Link building became a serious mission for most webmasters and online marketers as Google emerged as the dominant search engine. Why? Believe it or not, before Google, links were not all that important to rankings. But this was the very early days - which are long since gone - so no need to talk about history. Even in 2009, Semify was deep into the link building business. In 2010, we were talking to our SEO enhanced link building techniques as they asked for faster and faster rankings (who doesn't). So now, in 2011, everyone knows, and I mean everyone, that links to your website are critical for top rankings in the search engines. And we are seeing some big big changes from Google in the algo, making a blog post that re-visits the link building approaches for 2011 timely.

A reminder that links can never hurt you

First off, let's return to that time-tested motto that Links Can Never Hurt You. I wrote about this a long time ago here. You should watch that video from Rand - it's very informative. The key rule-of-thumb to keep in mind is this:

If a bad link could easily hurt rankings, then I could easily use it to sabotage my competitors.

This is as true today in 2011 as it was in 2007. A few bad links is not going to sink any website. Perhaps you think people would not stoop to this level. Think again. It's a competitive world out there and linking is not a legal issue (yet). Google knows this, and has accounted for it in the algo. However, in 2011 we have the Panda update to think about. This has introduced some new thinking into the mix as Google has gone after those people who have more than, cough...cough, a few bad links.

What does Panda mean for my link building strategy?

Panda means that if you were a scrapper who then monitized scrapped material using Adsense (or other advertising network) that your days of profitability are probably over. While the SEO purists have been proclaiming that Google solved this problem long ago, Matt Cutts confirmed in a recent interview that before 2011, they really had only solved the machine-generated garbage problem. This was shocking to me. You can read my full thoughts on Panda 2.2 here.

But many people are not scrapers, what about them? Well, they got hit too! If you are into really cheap link building, then you are probably spinning content to stretch your limited budget. High-quality, human-generated content as a great way to seed your links, but many can't afford to do it really well. Those guys use "spinners," which are computer programs that swap out words and sentences in an effort make the articles look unique from website to website. We experimented with spinning way back in the early days of Semify (when our budgets were really small too) and ultimately decided is was not the way to go.

Semify does not spin any content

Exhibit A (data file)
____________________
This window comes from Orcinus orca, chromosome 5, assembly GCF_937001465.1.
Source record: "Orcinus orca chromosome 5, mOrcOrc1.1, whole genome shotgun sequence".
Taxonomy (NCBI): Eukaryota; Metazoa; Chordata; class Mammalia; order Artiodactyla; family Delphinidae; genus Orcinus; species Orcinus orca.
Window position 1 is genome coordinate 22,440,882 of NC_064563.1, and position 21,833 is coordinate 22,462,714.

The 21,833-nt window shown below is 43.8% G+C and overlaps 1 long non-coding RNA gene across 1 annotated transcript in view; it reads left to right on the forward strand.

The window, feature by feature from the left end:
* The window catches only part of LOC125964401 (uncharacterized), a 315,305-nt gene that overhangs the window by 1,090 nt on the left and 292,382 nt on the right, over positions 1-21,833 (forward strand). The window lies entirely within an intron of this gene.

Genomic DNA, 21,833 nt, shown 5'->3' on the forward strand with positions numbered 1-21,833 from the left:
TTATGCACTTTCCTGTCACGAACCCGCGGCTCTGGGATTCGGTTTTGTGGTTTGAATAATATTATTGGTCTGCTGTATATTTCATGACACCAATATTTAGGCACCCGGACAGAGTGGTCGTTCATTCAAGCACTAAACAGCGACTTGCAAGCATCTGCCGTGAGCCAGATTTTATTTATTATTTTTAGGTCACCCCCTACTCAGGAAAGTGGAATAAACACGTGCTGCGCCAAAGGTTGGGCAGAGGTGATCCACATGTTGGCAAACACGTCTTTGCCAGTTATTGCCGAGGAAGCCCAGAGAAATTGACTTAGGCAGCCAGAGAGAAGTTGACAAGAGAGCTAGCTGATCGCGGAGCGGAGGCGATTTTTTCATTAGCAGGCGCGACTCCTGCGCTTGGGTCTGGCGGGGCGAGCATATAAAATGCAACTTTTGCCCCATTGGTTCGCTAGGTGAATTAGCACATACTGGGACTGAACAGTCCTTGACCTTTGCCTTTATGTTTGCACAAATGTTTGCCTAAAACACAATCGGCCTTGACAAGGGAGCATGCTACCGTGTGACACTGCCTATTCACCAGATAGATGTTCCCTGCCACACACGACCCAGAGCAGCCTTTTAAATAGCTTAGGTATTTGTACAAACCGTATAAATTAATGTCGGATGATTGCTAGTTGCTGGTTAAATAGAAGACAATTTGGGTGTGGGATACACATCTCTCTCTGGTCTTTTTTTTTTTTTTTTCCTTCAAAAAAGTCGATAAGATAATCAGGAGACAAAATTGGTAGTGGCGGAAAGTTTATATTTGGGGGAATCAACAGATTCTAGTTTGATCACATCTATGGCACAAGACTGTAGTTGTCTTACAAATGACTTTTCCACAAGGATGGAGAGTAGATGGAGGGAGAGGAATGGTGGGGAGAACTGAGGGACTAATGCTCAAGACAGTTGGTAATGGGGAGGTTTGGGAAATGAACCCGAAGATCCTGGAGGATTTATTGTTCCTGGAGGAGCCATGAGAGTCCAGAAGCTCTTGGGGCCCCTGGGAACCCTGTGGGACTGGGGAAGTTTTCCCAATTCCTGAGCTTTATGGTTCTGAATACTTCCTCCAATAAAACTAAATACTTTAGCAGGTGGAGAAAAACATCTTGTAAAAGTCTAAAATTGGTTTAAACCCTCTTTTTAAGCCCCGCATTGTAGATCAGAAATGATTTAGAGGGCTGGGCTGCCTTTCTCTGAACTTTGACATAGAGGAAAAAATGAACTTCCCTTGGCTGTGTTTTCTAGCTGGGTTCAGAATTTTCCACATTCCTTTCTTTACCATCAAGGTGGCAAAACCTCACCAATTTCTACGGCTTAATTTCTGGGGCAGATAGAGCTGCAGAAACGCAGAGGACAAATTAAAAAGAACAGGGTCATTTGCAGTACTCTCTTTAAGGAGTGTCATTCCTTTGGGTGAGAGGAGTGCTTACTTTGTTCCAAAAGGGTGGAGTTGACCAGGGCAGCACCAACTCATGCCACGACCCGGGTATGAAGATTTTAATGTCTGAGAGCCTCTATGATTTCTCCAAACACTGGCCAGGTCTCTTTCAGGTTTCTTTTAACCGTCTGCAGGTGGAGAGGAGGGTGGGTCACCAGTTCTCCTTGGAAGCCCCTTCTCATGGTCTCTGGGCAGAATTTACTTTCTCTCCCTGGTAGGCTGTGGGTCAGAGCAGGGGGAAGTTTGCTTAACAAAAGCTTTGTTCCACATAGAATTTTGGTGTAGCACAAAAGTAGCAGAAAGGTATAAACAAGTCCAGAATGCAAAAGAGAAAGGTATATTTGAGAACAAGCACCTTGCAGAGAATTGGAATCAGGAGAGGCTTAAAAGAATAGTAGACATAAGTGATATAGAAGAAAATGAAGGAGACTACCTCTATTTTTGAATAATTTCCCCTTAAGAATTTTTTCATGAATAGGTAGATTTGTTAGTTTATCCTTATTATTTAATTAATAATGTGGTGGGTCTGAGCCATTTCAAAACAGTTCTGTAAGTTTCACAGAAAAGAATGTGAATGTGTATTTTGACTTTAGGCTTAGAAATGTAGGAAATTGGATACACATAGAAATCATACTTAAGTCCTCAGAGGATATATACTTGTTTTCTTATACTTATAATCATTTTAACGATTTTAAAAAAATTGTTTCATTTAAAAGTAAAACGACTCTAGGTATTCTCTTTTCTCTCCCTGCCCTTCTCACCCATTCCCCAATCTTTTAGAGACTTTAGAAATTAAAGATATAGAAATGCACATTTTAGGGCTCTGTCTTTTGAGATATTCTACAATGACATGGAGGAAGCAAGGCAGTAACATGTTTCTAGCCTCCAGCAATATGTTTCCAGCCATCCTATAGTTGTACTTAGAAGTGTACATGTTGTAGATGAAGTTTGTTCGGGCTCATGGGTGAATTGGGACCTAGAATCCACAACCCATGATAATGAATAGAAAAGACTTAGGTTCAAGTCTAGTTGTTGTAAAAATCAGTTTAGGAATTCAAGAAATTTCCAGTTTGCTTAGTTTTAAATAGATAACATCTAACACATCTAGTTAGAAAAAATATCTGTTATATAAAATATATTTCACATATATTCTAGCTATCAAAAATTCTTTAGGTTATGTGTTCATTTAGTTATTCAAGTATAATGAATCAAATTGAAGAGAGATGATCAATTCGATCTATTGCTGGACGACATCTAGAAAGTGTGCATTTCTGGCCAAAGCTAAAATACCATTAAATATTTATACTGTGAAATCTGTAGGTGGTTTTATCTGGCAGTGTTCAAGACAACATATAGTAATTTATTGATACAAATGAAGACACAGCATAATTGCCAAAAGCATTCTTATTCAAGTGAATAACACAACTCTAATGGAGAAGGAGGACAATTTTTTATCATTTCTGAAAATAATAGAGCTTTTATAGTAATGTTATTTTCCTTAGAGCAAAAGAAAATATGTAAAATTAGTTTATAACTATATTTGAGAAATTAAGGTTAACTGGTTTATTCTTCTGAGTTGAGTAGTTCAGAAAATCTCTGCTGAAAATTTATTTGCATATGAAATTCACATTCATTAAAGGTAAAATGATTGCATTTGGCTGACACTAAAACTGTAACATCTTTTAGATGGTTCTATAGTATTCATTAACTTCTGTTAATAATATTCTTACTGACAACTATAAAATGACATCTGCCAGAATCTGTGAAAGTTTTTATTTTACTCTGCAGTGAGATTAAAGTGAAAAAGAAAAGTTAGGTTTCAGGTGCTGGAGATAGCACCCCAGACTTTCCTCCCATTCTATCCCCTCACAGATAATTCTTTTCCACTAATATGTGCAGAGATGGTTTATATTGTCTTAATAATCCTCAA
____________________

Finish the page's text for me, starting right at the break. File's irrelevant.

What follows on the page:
We ultimately decided on this because we thought it was more effective. Google is just that good. They can see that you are using partially recycled material, and that diminishes the effectiveness. I don't believe it brings a penalty. But it can cause the link juice for a link in spun content to be dropped to zero. Using 100% unique content has the secondary benefit of "appearing more clean," though that was more Chad's concern than mine. As you know, I find the entire ethical debate around SEO fraught with contradiction and, therefore, difficult to put my arms around.

Here is a group interview I read that I thought was particularly interesting on the topics of site wide links, linking networks, and over-optimization. I liked the no-nonsense fashion in which the link builders addressed the pros and cons of each approach to link building. It was also interesting how little consensus there was - although not surprising. Here are some highlights:

  • Over Optimization: There is such a thing as over-optimization, especially as it relates to inbound anchor text ratios. Make sure there is a fair amount of natural junk in your anchor profile.
  • Link Networks: Some link networks are helpful, although many are not. While a link from a network is unlikely to hurt you, bad networks really won't help that much. What's critical is how the network is getting their link juice. If it's a closed-system that relies on other sites in the network for link juice, it is probably not that helpful.
  • Site wide links: These occur naturally, but not nearly at the levels of deep, single-page links. As a result, if your profile is overly weighted toward site-wides, some of these SEO's were uncomfortable. Others say that Google is just not that far along on this one.
  • Link spikes: This was probably the most ambiguous outcome of the interview, with the conclusion being that they are both GOOD AND BAD. Most SEOs understand there are naturally-occurring instances of link spikes due to news events or viral spread. However, all the SEOs in this interview were oriented toward a natural and gradual build-up in backlinks over a long period of time.

What not to do

All agree that buying over 1,000 links, using the same / very similar anchor text as a one-time shot to boost a website is a very bad idea, especially if the links are cheap and from bad neighborhoods. This type of activity really makes a website stand out from the natural link building profile, and not in a good way. Instead, you want to be on the slow-drip approach. Yes, every link counts and is helpful (at least somewhat). But I often talk about link building as an I.V. drip, slowly delivering the medicine to the patient in a very slow, consistent and deliberate fashion - slowly building the dosage as the patient can handle it. Based on our experiments, this breads the strongest website rankings in the end.